With crowd favourite Michael-David Blostein at the helm, the cast of Cabaret received a standing ovation on opening night. DANIEL DIMARCO/PHOTO

Life is a cabaret, old chum.


Hart House Theatre was full of life this past Friday for the opening of its rendition of Cabaret. Though the food, drink, and individual tables were lacking, the entertainment was in full force.


Based on two novellas written by Christopher Isherwood in the 1940s, the musical has an admirable history of productions and spawned the 1972 movie Cabaret starring Michael York and Liza Minelli. Though there are a number of differences between the film and most stage performances, the plot itself remains intact in director Adam Brazier’s version, and conveys that general plot with a few subtle differences.


American writer Clifford Bradshaw (Keenan Viau) arrives in Berlin during the Weimar period hoping to finish a novel while earning income as an English teacher. He finds room and board with an independent and tenacious German woman, Fraulein Schneider (Renée Stein). His first student, Ernst Ludwig (Glen Mills), introduces him to the Kit Kat Club, a melting pot that blurs sexual and perhaps even moral distinctions, allowing one to express and enjoy him or herself without fear of  reproach.


While there, Bradshaw has his first encounter with a dynamic and gregarious English performer named Sally Bowles (Courtney Lamanna). The two quickly fall in love, despite Bradshaw’s possible covert homosexuality, and their relationship flourishes in a Berlin void of restriction.  Emblematic of this freedom is the figure of the Emcee (Michael-David Blostein), who hosts the nightly shows and directs the many Kit Kat dancers. Everything is free and beautiful until it begins to disintegrate in tandem with the rise of the Nazis.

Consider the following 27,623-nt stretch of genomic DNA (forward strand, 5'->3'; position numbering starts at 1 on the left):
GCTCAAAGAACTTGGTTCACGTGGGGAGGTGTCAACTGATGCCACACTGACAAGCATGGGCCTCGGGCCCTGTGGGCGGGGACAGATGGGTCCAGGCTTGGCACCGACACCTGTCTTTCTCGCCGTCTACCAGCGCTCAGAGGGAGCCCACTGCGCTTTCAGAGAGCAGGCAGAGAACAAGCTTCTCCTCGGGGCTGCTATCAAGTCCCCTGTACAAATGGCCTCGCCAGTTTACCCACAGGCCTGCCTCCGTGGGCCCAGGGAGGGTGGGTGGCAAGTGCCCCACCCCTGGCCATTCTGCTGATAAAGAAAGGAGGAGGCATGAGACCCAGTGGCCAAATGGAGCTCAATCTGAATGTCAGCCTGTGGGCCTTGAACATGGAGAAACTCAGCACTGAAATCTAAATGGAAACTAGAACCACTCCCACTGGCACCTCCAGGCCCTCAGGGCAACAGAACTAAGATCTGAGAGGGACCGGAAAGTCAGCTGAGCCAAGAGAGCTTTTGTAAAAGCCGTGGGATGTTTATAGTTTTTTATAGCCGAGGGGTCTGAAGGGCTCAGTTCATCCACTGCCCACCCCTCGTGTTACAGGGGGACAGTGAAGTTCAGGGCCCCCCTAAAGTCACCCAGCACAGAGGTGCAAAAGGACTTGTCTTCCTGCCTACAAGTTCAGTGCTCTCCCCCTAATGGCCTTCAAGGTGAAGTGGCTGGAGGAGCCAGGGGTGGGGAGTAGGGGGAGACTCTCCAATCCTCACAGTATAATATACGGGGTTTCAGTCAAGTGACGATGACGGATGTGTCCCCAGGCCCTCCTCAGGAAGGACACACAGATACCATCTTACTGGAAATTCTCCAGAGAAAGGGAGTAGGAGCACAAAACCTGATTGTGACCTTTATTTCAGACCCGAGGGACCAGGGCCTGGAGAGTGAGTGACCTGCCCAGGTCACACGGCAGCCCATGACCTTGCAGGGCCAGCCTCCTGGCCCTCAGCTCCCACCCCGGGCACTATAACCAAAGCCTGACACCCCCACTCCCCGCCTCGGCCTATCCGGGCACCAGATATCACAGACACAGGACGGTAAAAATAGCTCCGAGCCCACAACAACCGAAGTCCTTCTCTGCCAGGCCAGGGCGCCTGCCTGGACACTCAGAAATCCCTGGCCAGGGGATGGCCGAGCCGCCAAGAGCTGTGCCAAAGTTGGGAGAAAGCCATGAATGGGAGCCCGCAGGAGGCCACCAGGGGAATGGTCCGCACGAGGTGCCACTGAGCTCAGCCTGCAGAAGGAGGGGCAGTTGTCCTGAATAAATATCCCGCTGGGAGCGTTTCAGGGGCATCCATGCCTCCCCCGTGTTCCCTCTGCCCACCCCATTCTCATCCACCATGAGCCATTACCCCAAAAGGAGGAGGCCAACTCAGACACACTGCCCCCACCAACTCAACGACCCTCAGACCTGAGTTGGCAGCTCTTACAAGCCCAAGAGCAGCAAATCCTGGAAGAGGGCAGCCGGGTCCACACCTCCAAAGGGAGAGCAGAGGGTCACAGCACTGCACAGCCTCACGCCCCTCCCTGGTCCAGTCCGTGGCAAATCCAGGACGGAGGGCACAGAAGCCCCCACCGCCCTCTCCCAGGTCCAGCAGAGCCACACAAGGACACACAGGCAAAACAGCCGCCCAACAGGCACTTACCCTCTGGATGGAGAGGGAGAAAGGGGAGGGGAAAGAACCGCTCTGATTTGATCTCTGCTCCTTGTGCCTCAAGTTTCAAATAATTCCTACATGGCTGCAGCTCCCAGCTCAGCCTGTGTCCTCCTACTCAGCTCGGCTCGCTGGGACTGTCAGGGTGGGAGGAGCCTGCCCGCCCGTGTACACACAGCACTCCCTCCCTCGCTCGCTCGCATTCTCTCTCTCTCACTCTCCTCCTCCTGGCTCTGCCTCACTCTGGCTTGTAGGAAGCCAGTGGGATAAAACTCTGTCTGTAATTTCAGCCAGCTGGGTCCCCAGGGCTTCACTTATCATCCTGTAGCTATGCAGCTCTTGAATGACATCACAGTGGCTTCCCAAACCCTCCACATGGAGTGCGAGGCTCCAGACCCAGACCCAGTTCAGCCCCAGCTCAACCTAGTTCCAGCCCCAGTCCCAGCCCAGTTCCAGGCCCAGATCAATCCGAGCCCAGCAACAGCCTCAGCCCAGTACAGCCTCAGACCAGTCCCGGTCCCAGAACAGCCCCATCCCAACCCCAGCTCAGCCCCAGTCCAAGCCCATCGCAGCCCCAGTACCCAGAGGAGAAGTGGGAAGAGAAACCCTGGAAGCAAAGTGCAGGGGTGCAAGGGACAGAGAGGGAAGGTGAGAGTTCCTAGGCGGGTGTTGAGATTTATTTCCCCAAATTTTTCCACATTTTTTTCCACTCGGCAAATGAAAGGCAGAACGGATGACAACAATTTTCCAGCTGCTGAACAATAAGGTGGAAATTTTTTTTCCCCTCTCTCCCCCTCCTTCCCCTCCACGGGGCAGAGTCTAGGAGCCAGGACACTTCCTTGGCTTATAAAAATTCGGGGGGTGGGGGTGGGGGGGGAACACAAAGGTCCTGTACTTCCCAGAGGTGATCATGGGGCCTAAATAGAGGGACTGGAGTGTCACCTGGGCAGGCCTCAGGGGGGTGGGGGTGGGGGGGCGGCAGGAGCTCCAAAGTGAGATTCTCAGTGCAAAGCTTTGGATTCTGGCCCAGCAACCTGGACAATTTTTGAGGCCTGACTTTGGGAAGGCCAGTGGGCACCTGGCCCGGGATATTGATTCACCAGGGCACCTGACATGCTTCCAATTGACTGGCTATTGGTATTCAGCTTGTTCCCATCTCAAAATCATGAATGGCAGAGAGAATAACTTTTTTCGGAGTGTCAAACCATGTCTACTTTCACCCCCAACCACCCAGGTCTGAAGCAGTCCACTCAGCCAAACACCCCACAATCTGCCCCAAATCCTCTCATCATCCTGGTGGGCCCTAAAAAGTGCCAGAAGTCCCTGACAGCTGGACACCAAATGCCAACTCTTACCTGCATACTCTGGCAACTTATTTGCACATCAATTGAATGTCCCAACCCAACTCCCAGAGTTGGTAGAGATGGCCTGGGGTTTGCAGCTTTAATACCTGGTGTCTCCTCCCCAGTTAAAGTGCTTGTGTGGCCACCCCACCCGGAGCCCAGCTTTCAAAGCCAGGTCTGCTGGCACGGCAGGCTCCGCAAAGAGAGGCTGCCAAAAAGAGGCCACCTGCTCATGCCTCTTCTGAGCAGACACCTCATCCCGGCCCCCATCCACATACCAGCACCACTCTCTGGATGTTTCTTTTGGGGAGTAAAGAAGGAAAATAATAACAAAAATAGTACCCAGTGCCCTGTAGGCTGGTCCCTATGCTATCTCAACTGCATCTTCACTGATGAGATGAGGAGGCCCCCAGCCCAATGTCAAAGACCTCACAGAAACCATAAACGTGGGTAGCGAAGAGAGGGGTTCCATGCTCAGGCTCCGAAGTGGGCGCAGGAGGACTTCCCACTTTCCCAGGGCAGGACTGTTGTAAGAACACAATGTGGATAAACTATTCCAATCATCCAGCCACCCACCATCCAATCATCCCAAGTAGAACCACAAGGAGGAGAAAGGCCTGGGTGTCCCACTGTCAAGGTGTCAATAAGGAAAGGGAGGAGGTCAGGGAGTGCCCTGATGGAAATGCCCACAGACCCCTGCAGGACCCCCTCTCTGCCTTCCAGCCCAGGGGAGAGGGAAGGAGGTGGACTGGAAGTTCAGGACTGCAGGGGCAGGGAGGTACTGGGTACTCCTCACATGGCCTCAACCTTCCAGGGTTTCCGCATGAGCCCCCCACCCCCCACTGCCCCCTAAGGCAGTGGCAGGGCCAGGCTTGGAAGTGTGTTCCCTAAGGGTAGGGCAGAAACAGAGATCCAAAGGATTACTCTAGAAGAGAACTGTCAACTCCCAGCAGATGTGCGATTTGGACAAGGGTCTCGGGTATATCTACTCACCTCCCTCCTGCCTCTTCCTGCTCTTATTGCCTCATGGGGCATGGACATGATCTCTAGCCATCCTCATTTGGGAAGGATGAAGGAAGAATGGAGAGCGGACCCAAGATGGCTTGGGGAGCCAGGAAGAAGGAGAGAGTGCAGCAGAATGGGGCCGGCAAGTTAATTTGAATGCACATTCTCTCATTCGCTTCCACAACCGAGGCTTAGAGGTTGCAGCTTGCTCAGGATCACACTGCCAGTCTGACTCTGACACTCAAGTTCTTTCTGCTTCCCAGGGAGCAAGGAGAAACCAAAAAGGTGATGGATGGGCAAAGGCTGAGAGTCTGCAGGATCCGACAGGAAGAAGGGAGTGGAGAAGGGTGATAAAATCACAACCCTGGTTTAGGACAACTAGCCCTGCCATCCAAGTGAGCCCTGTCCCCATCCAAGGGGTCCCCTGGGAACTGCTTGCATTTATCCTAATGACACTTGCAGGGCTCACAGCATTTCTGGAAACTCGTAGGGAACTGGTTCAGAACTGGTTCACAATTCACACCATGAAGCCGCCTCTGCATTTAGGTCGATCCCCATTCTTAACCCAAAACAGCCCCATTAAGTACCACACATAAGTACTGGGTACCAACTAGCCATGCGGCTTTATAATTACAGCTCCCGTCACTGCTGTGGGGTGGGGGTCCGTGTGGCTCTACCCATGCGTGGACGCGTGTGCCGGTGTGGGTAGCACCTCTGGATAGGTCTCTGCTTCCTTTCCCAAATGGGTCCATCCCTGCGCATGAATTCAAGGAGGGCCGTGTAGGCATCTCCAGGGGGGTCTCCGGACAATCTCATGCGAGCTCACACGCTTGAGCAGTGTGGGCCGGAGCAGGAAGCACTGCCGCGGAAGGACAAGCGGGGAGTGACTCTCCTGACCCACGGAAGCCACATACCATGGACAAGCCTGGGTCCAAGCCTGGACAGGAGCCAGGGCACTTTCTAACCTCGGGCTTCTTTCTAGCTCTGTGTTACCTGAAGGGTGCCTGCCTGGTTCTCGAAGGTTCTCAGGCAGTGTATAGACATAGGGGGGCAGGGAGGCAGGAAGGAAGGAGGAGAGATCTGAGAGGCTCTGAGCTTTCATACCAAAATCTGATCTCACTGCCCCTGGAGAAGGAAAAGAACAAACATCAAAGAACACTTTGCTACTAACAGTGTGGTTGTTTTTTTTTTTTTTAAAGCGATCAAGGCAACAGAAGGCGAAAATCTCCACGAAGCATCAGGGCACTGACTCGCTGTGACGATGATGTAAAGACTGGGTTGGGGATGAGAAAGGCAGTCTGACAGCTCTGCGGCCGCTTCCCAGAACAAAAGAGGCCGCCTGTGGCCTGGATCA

The most captivating part of the show is easily Blostein’s  performance. A thin and ghastly fellow, we meet a not so flamboyant though no less striking Emcee. His deep voice and gothic appearance enhance the indifference later confirmed in act two during the musical number “I Don’t Care Much”. However, his brilliance does not detract from the compelling performances of others, such as Lamanna and Viau, who use their respective vocal talents to full effect. Delivering a free and fun-loving Bowles and a rigid and formal Bradshaw, both are spot on as they explore the qualities of a doomed relationship. That tension is once again raised in the relationship of Fraulein Schneider and Herr Schultz (Don Berns). With the spectre of Nazism on the rise, a romance between a German woman and a Jewish man is dangerous.


Furthermore, neither of the Kit Kat dancers miss a beat; their  constant presence draws the audience’s attention to that thin line between reality and fiction. In the same way, the androgynous  appearance of many and the ease of movement of all blurs that  mysterious divide between male and female, showing each as what they fundamentally are: human.


All in all, the performances will blow you away and you’d be hard-pressed to find the same vocal talents for such a low price. Cabaret is a musical that encapsulates much of the human experience: love, loss, hatred, and freedom (be it sexual, political, or otherwise). We encounter controversial topics, but they’re treated with the care and respect that should only provoke sincere thought. If you are looking for a good night, some laughs, and stunning talent, Hart House Theatre is ready to oblige…so come to the cabaret!


Cabaret runs until January 28 at Hart House. Visit harthouse.ca/hart-house-theatre/cabaret.